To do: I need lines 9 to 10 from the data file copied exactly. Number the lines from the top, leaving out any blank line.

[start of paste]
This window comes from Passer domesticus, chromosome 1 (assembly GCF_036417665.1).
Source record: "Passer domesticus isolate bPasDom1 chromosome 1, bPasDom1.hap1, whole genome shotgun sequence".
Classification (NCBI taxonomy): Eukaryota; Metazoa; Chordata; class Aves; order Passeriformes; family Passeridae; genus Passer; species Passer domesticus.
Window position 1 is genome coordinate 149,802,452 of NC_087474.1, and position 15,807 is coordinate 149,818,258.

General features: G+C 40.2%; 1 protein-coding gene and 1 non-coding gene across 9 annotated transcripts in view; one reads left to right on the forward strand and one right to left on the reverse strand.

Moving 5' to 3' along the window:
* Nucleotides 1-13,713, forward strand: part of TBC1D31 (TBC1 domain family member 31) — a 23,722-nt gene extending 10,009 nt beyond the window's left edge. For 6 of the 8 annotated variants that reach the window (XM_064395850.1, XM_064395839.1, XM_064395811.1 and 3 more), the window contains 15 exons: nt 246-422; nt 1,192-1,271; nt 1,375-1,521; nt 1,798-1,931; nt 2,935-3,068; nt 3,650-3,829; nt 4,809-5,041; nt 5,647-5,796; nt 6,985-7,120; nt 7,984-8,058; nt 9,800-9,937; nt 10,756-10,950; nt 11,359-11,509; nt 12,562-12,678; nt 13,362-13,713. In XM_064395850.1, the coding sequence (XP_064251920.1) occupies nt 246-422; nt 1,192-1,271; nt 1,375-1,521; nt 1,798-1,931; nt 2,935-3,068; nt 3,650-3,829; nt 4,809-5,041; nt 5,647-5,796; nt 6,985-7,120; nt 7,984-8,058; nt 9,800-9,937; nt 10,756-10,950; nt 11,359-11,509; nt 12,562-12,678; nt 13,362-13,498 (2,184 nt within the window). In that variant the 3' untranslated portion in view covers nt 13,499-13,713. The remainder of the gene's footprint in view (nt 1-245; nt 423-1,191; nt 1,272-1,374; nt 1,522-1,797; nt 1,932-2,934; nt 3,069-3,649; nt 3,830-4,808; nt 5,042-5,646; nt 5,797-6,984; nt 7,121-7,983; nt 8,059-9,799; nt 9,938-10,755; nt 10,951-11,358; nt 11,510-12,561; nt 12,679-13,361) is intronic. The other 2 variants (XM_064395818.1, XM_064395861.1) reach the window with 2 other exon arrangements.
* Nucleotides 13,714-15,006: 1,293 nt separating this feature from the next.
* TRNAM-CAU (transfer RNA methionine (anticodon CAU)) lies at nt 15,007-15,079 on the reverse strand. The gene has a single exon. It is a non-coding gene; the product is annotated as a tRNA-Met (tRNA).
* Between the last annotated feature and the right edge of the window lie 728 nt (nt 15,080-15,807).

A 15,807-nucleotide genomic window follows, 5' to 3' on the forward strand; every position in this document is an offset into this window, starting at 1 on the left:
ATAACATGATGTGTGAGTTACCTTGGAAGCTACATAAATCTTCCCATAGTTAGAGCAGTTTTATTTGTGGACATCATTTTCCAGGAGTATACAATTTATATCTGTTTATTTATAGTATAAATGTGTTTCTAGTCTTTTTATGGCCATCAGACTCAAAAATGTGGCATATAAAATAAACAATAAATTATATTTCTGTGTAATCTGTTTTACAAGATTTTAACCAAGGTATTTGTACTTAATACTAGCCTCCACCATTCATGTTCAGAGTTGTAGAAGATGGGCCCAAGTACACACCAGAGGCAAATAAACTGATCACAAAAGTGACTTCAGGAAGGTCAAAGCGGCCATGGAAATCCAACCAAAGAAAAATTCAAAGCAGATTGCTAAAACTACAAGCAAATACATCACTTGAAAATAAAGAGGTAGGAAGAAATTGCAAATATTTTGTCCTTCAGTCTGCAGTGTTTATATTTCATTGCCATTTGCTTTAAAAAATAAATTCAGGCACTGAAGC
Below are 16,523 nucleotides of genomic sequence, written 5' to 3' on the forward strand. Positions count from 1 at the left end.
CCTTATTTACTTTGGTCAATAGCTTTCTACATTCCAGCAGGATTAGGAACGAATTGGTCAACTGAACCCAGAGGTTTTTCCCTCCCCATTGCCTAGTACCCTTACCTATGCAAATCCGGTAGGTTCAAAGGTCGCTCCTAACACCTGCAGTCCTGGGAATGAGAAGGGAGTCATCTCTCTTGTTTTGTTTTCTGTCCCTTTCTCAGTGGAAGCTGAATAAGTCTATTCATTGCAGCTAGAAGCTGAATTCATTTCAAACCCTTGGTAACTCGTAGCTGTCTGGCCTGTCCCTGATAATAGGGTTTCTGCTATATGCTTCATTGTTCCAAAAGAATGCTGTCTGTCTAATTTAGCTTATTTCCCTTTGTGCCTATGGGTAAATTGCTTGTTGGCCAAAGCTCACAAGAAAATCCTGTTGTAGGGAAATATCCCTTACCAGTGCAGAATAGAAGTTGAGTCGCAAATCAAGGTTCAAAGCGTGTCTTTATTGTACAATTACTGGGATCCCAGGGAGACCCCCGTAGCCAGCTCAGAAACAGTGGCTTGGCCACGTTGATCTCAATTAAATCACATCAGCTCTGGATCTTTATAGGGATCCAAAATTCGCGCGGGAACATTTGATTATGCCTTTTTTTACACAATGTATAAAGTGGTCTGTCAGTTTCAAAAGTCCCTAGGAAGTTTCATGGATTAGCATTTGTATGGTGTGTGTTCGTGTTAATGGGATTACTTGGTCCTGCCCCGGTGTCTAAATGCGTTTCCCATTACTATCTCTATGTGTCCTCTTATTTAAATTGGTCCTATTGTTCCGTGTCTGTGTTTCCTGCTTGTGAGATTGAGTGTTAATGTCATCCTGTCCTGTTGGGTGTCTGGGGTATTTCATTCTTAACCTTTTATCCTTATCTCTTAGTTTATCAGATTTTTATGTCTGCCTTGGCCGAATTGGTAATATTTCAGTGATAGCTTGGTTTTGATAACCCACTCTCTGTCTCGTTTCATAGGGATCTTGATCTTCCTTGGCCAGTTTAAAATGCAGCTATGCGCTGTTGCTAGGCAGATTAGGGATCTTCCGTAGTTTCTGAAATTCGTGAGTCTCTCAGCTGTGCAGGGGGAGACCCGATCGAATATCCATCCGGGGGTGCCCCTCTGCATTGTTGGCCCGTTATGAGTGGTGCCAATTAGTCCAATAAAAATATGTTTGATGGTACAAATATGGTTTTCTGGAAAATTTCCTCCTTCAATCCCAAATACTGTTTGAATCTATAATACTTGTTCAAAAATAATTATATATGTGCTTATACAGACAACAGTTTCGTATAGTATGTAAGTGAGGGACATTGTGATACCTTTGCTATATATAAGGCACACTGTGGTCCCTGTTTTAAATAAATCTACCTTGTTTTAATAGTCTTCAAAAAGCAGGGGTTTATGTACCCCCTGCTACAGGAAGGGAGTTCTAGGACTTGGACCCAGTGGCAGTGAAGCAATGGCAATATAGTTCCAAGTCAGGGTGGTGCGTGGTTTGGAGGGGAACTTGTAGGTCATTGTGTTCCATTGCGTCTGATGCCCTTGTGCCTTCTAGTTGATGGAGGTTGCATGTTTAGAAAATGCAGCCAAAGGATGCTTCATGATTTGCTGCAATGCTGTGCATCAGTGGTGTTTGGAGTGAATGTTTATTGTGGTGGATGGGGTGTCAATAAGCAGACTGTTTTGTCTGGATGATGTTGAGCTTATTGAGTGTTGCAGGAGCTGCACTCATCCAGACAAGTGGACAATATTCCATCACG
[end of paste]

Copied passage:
* TRNAM-CAU (transfer RNA methionine (anticodon CAU)) lies at nt 15,007-15,079 on the reverse strand. The gene has a single exon. It is a non-coding gene; the product is annotated as a tRNA-Met (tRNA).
* Between the last annotated feature and the right edge of the window lie 728 nt (nt 15,080-15,807).